Some time later (no mention of how long) J.J. decides to leave the Ranch. She is seen packing in her room; in a discussion with Mandy a short while later she admits that the business is starting to mess her up emotionally as three weeks of work at a time is making her feel like a machine. J.J. reveals she was very happy in her original profession as a cosmotologist but she just wasn't making enough money to support herself and her husband with.

In the morning, Ginger, Joey and Claudia are awakened for a line up in the Parlor following J.J.'s resignation from the brothel. While the two clients are being serviced, Fran goes to the living room to talk to J.J. who is stuck at the Ranch until she can be picked up by car. Fran advises J.J. to call her if things don't work out or if she ever needs a friend to talk to, J.J. admits she will keep in touch regardless as she will miss everyone. Fran hopes things will work for J.J. but advises her to be careful as she has seen girls leave before to go back to men who only want to pimp the girls out and she doesn't want to see this happen.

A few of the prostitutes wish J.J. goodbye; later, thanksgiving comes along and the remaining girls on the ranch celebrate with Walter and Fran. Walter gives a religious speech about all the nice things that have happened recently and that all the people who have come to the brothel has been thanks to God. The girls toast to a wonderful holiday and then following their meal, go out to line up in front of more clients. While the clients are being serviced, Connie dances provocatively in the parlor to music from the record player.

After thanksgiving Walter fires Mandy. Mandy is seen rushing to pack her bags following some kind of altercation with Walter. Walter enters Mandy's room while the cameras are rolling and warns the director to stop filming and that he wants the film reel from this scene so it doesn't end up being put in the documentary.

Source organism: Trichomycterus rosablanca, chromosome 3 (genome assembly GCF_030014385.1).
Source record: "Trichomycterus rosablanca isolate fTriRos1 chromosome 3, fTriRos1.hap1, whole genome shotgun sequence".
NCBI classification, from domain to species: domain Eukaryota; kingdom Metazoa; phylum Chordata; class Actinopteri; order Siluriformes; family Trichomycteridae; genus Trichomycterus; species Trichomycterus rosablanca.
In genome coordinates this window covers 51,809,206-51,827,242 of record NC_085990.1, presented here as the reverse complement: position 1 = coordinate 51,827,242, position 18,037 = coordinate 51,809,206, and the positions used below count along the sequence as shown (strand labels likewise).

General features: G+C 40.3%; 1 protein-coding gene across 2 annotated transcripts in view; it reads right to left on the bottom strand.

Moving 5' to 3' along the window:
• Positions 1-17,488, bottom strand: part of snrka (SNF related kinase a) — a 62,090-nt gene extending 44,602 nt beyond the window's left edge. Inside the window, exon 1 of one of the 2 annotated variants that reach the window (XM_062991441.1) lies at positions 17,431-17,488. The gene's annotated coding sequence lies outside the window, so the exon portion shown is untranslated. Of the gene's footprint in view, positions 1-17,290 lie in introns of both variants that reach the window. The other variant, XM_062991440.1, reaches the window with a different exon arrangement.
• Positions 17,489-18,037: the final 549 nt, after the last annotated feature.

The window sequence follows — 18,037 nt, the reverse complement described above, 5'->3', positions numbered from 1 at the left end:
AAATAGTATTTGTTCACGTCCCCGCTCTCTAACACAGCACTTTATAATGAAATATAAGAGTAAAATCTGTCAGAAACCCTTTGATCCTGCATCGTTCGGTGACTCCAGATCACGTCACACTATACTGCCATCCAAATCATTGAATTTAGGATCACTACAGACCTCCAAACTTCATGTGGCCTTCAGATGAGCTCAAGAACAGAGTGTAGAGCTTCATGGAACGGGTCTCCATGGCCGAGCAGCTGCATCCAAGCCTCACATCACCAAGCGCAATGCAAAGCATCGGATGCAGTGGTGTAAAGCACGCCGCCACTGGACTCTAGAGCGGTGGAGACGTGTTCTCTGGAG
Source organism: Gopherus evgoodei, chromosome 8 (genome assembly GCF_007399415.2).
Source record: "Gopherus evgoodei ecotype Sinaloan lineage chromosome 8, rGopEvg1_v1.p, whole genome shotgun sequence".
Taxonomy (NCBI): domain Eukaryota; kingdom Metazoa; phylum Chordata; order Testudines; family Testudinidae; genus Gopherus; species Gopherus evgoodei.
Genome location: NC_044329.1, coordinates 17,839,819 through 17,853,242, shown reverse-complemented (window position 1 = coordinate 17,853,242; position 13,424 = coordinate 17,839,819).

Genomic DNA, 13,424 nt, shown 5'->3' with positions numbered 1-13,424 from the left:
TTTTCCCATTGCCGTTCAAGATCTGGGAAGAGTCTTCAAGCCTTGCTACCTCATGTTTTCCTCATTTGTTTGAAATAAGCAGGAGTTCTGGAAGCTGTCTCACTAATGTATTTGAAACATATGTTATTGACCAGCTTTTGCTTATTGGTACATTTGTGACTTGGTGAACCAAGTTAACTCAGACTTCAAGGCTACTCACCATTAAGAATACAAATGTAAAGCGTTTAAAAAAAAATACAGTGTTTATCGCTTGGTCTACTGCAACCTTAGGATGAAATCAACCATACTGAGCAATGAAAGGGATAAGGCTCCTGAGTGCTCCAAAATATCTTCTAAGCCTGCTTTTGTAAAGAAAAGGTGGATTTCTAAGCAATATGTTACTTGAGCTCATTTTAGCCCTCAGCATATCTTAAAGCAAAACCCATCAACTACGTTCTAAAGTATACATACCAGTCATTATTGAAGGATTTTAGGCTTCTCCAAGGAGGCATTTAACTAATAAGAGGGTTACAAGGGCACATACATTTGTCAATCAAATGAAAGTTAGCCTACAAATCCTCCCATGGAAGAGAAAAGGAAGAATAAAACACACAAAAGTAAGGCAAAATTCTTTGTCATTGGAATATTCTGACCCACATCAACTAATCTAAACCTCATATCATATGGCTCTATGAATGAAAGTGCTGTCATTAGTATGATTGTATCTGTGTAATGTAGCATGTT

Moments later, Mandy is seen in the office after speaking to an airport on the phone as she tries to desperately get the next plane out of there; near tears she tells the director (Broomfield) that Walter threw all her luggage outside and told her to walk because she'd apparently 'quit'. So angry is Mandy that she tells the director Walter wouldn't even allow her a ride on his aeroplane (which other than by car, is the only transportation away from the Ranch). The firing of Mandy stems from her booking a client with Jacuzzi extra for $150 (far under the normal asking price) and Walter deducting $20 of the fee for the plane ride to the ranch before Mandy has had her 50/50 cut of her profits, meaning she is several dollars short on her earnings. As the director tries to query Mandy what started the argument, Walter comes into the hallway and warns the director again if they don't stop filming the situation at that moment, the film is stopping indefinitely and he will rip it all up and he will sue.

At this point, the documentary is ended absolutely with a short scene of a car driving away from the ranch (presumably with Mandy inside) and no follow up information is offered as to what happened to J.J. or Mandy or any of the other girls.

Aftermath[edit]

The Ranch was sold in 1982 for $1,000,000 dollars to Kenneth Green, a San Francisco business man who changed several policies and introduced dental plans and health insurance to the young women in service. Chicken Ranch's value is now estimated to be over $8,000,000. References to this famous brothel have been made in movies and television shows (the name is always changed for legal reasons).

Walter Plankinton's absence from a large portion of the documentary was due to his being in jail because of violation laws after the ranch was discovered to be within the limits of Pahrump where prostitution was still illegal. After several appeals he served 60 days in jail. Later, he was arrested in connection with the murder of three girls from another brothel. In 1984, while still in prison, Plankinton had a fatal heart attack and died a few days prior to the trial.

Mandy was murdered a few years following her dismissal from the ranch, and the murder is still unsolved. Diane went on to be a successful computer analyst while J.J. reportedly fell into the unfortunate fate that Fran had warned her of.

See also[edit]

External links[edit]